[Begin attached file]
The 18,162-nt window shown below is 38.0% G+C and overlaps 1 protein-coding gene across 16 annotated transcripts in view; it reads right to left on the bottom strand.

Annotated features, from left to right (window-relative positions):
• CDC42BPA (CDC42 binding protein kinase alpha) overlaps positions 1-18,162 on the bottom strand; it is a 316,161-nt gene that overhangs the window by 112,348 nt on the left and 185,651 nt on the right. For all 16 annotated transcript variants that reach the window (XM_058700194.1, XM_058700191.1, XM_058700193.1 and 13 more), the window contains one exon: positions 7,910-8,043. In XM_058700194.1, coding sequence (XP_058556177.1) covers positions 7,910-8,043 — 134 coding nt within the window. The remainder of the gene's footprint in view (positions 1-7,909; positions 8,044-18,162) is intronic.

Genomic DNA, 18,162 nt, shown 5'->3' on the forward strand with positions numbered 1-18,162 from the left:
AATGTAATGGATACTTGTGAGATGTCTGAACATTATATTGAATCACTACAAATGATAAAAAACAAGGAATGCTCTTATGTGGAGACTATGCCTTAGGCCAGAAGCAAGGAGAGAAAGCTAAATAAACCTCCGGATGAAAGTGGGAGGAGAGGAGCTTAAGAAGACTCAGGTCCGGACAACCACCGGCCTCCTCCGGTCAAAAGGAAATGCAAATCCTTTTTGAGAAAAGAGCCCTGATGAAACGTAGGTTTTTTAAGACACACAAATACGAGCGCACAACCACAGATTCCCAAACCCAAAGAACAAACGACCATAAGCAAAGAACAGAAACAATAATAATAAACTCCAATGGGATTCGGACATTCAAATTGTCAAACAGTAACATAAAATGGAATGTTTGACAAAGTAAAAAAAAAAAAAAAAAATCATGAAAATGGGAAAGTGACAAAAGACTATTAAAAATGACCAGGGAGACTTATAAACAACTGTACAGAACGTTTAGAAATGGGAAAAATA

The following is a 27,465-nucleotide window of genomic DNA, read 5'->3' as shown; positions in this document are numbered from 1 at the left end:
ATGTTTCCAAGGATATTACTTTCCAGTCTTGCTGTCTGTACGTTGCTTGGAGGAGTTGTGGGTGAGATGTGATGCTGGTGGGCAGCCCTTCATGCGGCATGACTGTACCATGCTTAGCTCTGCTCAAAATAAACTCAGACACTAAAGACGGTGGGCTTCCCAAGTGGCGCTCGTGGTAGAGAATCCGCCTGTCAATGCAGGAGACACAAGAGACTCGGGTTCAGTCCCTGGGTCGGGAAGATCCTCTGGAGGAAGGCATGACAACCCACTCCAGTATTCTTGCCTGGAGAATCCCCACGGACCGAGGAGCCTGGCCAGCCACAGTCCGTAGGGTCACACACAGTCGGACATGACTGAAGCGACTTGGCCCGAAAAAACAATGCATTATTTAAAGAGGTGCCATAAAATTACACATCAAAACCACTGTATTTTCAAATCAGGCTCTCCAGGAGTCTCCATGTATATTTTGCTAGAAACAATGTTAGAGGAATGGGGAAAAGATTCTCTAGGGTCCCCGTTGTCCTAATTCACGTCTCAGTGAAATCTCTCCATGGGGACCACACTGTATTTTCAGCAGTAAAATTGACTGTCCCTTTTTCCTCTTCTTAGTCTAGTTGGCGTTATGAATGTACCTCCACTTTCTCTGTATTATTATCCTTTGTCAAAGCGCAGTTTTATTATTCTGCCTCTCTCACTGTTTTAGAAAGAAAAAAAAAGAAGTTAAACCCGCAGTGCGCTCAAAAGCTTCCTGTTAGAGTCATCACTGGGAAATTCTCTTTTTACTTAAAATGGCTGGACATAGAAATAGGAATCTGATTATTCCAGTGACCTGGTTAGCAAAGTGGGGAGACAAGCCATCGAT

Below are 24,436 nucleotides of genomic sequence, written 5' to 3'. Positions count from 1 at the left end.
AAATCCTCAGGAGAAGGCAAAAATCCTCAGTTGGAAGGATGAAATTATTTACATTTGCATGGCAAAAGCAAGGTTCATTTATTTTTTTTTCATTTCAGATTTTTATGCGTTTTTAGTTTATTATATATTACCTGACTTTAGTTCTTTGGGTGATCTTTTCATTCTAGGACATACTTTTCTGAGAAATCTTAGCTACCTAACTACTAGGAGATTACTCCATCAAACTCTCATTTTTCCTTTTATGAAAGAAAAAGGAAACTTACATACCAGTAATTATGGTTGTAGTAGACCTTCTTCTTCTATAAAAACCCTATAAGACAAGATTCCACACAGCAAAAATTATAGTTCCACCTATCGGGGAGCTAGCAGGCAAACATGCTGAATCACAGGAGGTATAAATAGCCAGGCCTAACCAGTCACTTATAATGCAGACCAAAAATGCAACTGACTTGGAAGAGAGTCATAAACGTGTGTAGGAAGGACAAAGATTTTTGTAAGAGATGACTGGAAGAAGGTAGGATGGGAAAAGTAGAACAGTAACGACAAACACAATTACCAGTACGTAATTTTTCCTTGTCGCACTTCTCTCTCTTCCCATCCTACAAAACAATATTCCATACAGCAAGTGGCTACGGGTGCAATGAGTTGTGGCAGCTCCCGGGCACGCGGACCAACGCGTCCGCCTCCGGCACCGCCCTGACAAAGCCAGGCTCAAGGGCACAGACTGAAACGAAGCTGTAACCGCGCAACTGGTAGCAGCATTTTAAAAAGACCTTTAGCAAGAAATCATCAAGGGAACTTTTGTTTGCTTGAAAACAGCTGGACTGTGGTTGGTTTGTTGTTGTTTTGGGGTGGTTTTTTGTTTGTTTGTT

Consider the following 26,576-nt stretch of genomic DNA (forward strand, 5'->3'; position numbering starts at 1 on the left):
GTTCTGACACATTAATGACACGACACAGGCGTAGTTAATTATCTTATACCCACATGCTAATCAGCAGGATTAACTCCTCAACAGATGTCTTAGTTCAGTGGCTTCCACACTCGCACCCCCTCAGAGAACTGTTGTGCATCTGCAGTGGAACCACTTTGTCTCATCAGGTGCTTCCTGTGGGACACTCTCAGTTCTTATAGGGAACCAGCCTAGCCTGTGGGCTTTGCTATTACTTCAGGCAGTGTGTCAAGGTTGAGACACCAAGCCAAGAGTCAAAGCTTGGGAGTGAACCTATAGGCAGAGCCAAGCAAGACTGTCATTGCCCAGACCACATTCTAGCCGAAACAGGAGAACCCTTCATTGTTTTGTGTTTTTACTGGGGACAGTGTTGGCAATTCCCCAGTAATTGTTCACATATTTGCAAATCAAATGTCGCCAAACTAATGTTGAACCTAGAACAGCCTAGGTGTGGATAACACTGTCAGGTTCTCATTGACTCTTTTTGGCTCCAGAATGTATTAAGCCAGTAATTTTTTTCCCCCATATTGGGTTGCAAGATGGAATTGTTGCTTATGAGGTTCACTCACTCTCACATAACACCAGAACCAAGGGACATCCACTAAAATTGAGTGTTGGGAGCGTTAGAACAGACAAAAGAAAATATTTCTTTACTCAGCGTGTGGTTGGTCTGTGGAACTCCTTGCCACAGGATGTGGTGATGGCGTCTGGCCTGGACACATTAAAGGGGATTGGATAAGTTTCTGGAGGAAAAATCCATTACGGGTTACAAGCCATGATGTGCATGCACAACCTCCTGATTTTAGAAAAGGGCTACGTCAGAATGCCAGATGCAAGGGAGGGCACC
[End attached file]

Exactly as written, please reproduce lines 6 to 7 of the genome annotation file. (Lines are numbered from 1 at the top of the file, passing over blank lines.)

The following is a 27,465-nucleotide window of genomic DNA, read 5'->3' as shown; positions in this document are numbered from 1 at the left end:
ATGTTTCCAAGGATATTACTTTCCAGTCTTGCTGTCTGTACGTTGCTTGGAGGAGTTGTGGGTGAGATGTGATGCTGGTGGGCAGCCCTTCATGCGGCATGACTGTACCATGCTTAGCTCTGCTCAAAATAAACTCAGACACTAAAGACGGTGGGCTTCCCAAGTGGCGCTCGTGGTAGAGAATCCGCCTGTCAATGCAGGAGACACAAGAGACTCGGGTTCAGTCCCTGGGTCGGGAAGATCCTCTGGAGGAAGGCATGACAACCCACTCCAGTATTCTTGCCTGGAGAATCCCCACGGACCGAGGAGCCTGGCCAGCCACAGTCCGTAGGGTCACACACAGTCGGACATGACTGAAGCGACTTGGCCCGAAAAAACAATGCATTATTTAAAGAGGTGCCATAAAATTACACATCAAAACCACTGTATTTTCAAATCAGGCTCTCCAGGAGTCTCCATGTATATTTTGCTAGAAACAATGTTAGAGGAATGGGGAAAAGATTCTCTAGGGTCCCCGTTGTCCTAATTCACGTCTCAGTGAAATCTCTCCATGGGGACCACACTGTATTTTCAGCAGTAAAATTGACTGTCCCTTTTTCCTCTTCTTAGTCTAGTTGGCGTTATGAATGTACCTCCACTTTCTCTGTATTATTATCCTTTGTCAAAGCGCAGTTTTATTATTCTGCCTCTCTCACTGTTTTAGAAAGAAAAAAAAAGAAGTTAAACCCGCAGTGCGCTCAAAAGCTTCCTGTTAGAGTCATCACTGGGAAATTCTCTTTTTACTTAAAATGGCTGGACATAGAAATAGGAATCTGATTATTCCAGTGACCTGGTTAGCAAAGTGGGGAGACAAGCCATCGAT